This is a photo of Jennifer Hulett.

Jennifer Hulett is an assistant professor
at the MU Sinclair School of Nursing.

“We know cortisol is linked with stress, and elevated levels of the immune biomarker interleukin 6 suggests inflammation,” Hulett said. “By first finding out which biomarkers are meaningful to look at, we can then see how they are potentially influenced by various spiritual or mindfulness practices aimed at reducing inflammation.”

Hulett’s research sets the foundation for future research that evaluates the effectiveness of spiritual and mindfulness interventions, including daily prayer, mediation, yoga and relaxation, on health outcomes among cancer survivors and individuals with chronic disease.

“We already know these interventions improve mental health, but they might also improve physical health as well, and we can try to prove it by looking at these physiological biomarkers,” Hulett said. “These spiritual interventions are what nurses can use at the bedside to quickly implement if they see patients struggling to cope with their illness. Any evidence-based solutions we can equip nurses with will help improve patient health outcomes, and that is where these mind-body interventions can play a role going forward.”

“Associations between religious and spiritual variables and neuroimmune activity in survivors of breast cancer: a feasibility study” was recently published in Supportive Care in Cancer. Funding for the study was provided by the National Institute of Nursing Research and the Ellis Fischel Cancer Center Donor Fund.

Original story found here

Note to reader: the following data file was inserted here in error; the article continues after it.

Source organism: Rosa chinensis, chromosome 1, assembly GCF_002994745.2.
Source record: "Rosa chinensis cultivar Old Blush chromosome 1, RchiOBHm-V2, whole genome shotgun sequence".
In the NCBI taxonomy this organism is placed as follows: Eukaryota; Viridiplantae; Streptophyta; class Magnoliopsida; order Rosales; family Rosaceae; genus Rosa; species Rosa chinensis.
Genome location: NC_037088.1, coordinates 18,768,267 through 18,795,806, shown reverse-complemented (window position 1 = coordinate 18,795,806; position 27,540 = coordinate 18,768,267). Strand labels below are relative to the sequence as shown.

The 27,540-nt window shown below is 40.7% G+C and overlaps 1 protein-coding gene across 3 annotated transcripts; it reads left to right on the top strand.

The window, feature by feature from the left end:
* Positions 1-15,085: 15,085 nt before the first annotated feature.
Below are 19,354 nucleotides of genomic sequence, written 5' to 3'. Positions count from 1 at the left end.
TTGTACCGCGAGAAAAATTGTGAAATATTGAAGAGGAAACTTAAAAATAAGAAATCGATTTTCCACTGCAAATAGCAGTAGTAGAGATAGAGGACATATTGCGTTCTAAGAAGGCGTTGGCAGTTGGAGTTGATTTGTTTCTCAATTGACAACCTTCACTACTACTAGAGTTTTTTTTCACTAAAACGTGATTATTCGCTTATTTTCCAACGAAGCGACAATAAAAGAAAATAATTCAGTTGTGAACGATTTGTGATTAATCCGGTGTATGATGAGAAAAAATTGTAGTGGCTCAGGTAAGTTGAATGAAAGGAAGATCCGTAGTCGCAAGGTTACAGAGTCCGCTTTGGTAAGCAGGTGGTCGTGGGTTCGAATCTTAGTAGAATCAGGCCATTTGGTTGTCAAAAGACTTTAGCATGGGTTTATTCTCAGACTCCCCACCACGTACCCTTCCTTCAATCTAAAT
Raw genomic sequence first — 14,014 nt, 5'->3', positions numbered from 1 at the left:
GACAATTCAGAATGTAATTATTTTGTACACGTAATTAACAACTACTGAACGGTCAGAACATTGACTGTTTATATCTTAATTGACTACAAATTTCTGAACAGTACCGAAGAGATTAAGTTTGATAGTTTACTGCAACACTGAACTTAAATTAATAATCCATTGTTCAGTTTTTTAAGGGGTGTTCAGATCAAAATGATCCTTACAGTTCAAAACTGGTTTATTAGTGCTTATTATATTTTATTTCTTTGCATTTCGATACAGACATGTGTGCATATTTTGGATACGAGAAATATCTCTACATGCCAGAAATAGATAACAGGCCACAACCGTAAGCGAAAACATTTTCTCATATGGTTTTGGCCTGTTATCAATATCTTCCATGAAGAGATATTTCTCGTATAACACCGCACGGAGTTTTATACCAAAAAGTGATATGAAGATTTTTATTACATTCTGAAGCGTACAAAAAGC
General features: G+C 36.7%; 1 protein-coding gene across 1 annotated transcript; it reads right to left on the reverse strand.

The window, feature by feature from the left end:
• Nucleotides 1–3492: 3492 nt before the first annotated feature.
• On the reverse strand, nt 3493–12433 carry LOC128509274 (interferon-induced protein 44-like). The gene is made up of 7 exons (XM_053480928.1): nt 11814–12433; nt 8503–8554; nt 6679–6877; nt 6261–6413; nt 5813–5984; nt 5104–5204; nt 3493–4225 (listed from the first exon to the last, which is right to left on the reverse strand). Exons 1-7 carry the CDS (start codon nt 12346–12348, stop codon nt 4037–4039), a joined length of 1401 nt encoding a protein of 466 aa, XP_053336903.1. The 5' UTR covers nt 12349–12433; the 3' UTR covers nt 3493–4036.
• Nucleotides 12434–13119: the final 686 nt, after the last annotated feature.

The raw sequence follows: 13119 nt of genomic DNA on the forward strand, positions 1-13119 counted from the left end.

Spirituality can promote the health of breast cancer survivors

Gift Narkthong and May Narasri selected for international peace scholarship

June 9, 2021

Original from Show Me Mizzou Accolades Here

University of Missouri Sinclair School of Nursing students Natsayakarn “Gift” Narkthong and Pawena “May” Narasri have been selected for a P.E.O. International Peace Scholarship for the 2021-2022 academic year.

The P.E.O. Sisterhood is a nonprofit organization that has helped more than 116,000 women pursue educational goals by providing nearly $400 million in educational assistance.


Jamie Morton receives research grant from the Midwest Nursing Research Society

June 14, 2021

Original story by Show Me Mizzou Accolades Here

Jamie Morton, a University of Missouri Sinclair School of Nursing PhD student and health behavior science pre-doctoral fellow, recently received the 2021 Joseph & Jean Buckwalter Research Grant from the Midwest Nursing Research Society.

The grant will support her dissertation research project entitled “Exploring Perinatal Prescription Opioid Use and Misuse in Rural Settings.”

The purpose of this grant is to support the research development of budding scholars in the Midwest region, especially those with interests in cancer and depression.

Mizzou Nursing Spring Magazine

The Spring 2021 edition of the Mizzou Nursing magazine is fresh off the presses. It covers many interesting stories of our alumni, how the Sinclair School of Nursing has pulled together throughout the COVID-19 pandemic, and partnerships across Missouri to support those in need. Please click HERE to download your digital copy.